Angela Walker, nutritionist and member of the Ibiza Polo Club, gives handy tips to the POLO+10 readers how to get the best from themselves on the polo field. Check it out!

By Angela Walker

As a nutritionist my area of focus is helping people sustain and optimise their energy from a mental (brain function) as well as physical perspective. There is so much untapped potential in humans and what we eat and drink has a huge impact on how we can access our own potential and prevent unnecessary performance killers.

As a polo player you have an enormous amount to think about during a match: Am I in control of my pony? Where is the game going? Where does my pro expect me to be? Can I hit this ball? Is that my line?

So what do you think is the most important asset for any polo player? It has to be our BRAINS!

So here’s the thing. Your brain is 80% water, if you become dehydrated, by just 2% of body weight, which is incredibly easy to do, your cognitive function and aerobic ability are decreased. What that means is you are going to tire quicker, make bad calls in the game and be more likely to miss shots.

We play polo, often in hot countries (ok, sorry UK maybe not there), we are galloping around for at least 40 minutes in a 4-chukka match, getting sweaty, we might have flown to the venue, maybe we had a few too many drinks at the team presentation the previous night, possibly a few coffee’s to kick start our morning. All of these factors contribute to dehydration yet we don’t always recognise this and replace the right fluids.

I suspect you all know dehydration isn’t a good idea; what I want to highlight is that it’s very likely you are dehydrated when you play and that is probably affecting your judgement on your play and your focus on your ball hitting skills. The good news is that it is really easy to address.

What we need to stay hydrated varies individually, depending on your sweat rate, what you’ve eaten, drunk and the environment you have been in. Start paying attention to what you drink from 4 hours prior to the match. Drink between ¼ and ½ litre of water each hour. Check your urine, it should be a pale yellow, if it’s dark, drink more fluid.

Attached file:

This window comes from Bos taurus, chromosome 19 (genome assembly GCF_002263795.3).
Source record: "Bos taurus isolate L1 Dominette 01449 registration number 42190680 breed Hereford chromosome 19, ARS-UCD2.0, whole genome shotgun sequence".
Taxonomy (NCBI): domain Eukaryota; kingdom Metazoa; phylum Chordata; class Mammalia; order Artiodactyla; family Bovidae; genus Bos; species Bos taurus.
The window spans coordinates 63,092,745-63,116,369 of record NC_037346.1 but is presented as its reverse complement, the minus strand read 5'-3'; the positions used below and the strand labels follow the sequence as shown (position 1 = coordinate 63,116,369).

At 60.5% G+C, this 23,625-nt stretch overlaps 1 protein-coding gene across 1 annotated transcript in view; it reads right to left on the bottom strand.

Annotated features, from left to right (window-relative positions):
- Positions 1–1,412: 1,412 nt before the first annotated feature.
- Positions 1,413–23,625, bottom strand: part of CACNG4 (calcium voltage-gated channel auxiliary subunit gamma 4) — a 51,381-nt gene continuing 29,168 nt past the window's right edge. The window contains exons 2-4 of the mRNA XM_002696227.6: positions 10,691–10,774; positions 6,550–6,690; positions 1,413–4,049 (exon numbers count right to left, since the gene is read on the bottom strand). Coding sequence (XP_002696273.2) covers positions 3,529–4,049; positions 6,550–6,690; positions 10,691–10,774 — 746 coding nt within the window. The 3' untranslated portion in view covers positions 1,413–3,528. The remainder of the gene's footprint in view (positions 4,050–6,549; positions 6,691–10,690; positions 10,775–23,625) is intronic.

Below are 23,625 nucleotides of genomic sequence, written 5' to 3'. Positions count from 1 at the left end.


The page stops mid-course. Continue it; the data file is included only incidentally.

Not all fluids are equal in terms of their ability to hydrate. If your coffee intake is more than 4 or 5 espresso a day, its going to have a dehydrating effect. Alcohol inhibits the anti-diuretic hormone, meaning when you drink alcohol you make more urine and end up more dehydrated.

Getting optimally hydrated involves not just water but also the right balance of electrolytes; these are minerals with an electrical charge that allow water to move through the different compartments of the body and importantly help it ‘lock’ inside the body (rather than passing right through) and enable water to pass into the cells where it is most needed.

We get those electrolytes from the food we eat, especially if they are smoothies, soups, salads, lots of vegetables, and from fluid choices such as coconut water, mineral water infused with ginger, lemon, cucumber and diluted fruit juices. Adding a pinch of a Himalyan rock salt or a good sea salt to plain water adds these electrolytes. You can also use sports based electrolyte sachets, one of the ones I particularly like is called Emergen-C.

When you get to the match, don’t leave anything to chance, bring your own water. Add a pinch of salt to it or an electrolyte sachet.

Once you’ve finished, make sure you re-hydrate. If you are celebrating a win, fantastic, match each glass of alcohol with a glass of water and you are more likely to repeat that success the following day.

Remember, staying hydrated improves your concentrate and focus during the match. Start focussing on your hydration at least two hours before the match and keep it up between chukkas.

Here are three ideas to take away and try at your next match:

1. Make an infusion: add slices of cucumber to plain water (filtered tap water or mineral water). Other ideas include slices of ginger root, quarter of a lime. These add flavour as well as adding to the electrolyte content of the water. Drink this over lunch before your match.

2. Take a 1 litre bottle of water to a match; add ½ teaspoon of Himalayan salt to it (this salt is particularly high in trace minerals – it’s the pink kind you find in health food shops). Drink half of it during the 2 hours prior to the match, and sip the rest of it between chukkas.

3. Match a glass of water to every glass of alcohol at the post match game. Your body and brain (as well as pony and pro) will thank you the next day.